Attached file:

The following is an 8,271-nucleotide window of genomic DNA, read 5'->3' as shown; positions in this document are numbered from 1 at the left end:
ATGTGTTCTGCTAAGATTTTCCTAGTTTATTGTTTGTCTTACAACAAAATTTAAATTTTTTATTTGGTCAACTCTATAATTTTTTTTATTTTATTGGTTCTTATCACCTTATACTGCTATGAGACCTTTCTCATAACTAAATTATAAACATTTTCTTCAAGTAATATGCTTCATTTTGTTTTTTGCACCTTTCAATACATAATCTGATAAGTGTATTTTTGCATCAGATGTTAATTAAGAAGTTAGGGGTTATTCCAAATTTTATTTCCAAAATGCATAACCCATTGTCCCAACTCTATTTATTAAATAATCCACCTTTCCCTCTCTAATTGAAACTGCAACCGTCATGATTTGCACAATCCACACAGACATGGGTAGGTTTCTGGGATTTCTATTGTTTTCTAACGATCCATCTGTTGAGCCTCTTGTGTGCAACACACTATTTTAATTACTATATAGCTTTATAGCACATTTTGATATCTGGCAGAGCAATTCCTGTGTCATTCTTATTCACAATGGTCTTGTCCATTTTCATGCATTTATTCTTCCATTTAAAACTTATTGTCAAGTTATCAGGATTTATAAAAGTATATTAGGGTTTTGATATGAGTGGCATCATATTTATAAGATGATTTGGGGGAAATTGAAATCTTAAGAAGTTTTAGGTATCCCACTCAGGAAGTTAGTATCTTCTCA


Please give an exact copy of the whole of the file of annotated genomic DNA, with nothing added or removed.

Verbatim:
The following is an 8,271-nucleotide window of genomic DNA, read 5'->3' as shown; positions in this document are numbered from 1 at the left end:
ATGTGTTCTGCTAAGATTTTCCTAGTTTATTGTTTGTCTTACAACAAAATTTAAATTTTTTATTTGGTCAACTCTATAATTTTTTTTATTTTATTGGTTCTTATCACCTTATACTGCTATGAGACCTTTCTCATAACTAAATTATAAACATTTTCTTCAAGTAATATGCTTCATTTTGTTTTTTGCACCTTTCAATACATAATCTGATAAGTGTATTTTTGCATCAGATGTTAATTAAGAAGTTAGGGGTTATTCCAAATTTTATTTCCAAAATGCATAACCCATTGTCCCAACTCTATTTATTAAATAATCCACCTTTCCCTCTCTAATTGAAACTGCAACCGTCATGATTTGCACAATCCACACAGACATGGGTAGGTTTCTGGGATTTCTATTGTTTTCTAACGATCCATCTGTTGAGCCTCTTGTGTGCAACACACTATTTTAATTACTATATAGCTTTATAGCACATTTTGATATCTGGCAGAGCAATTCCTGTGTCATTCTTATTCACAATGGTCTTGTCCATTTTCATGCATTTATTCTTCCATTTAAAACTTATTGTCAAGTTATCAGGATTTATAAAAGTATATTAGGGTTTTGATATGAGTGGCATCATATTTATAAGATGATTTGGGGGAAATTGAAATCTTAAGAAGTTTTAGGTATCCCACTCAGGAAGTTAGTATCTTCTCA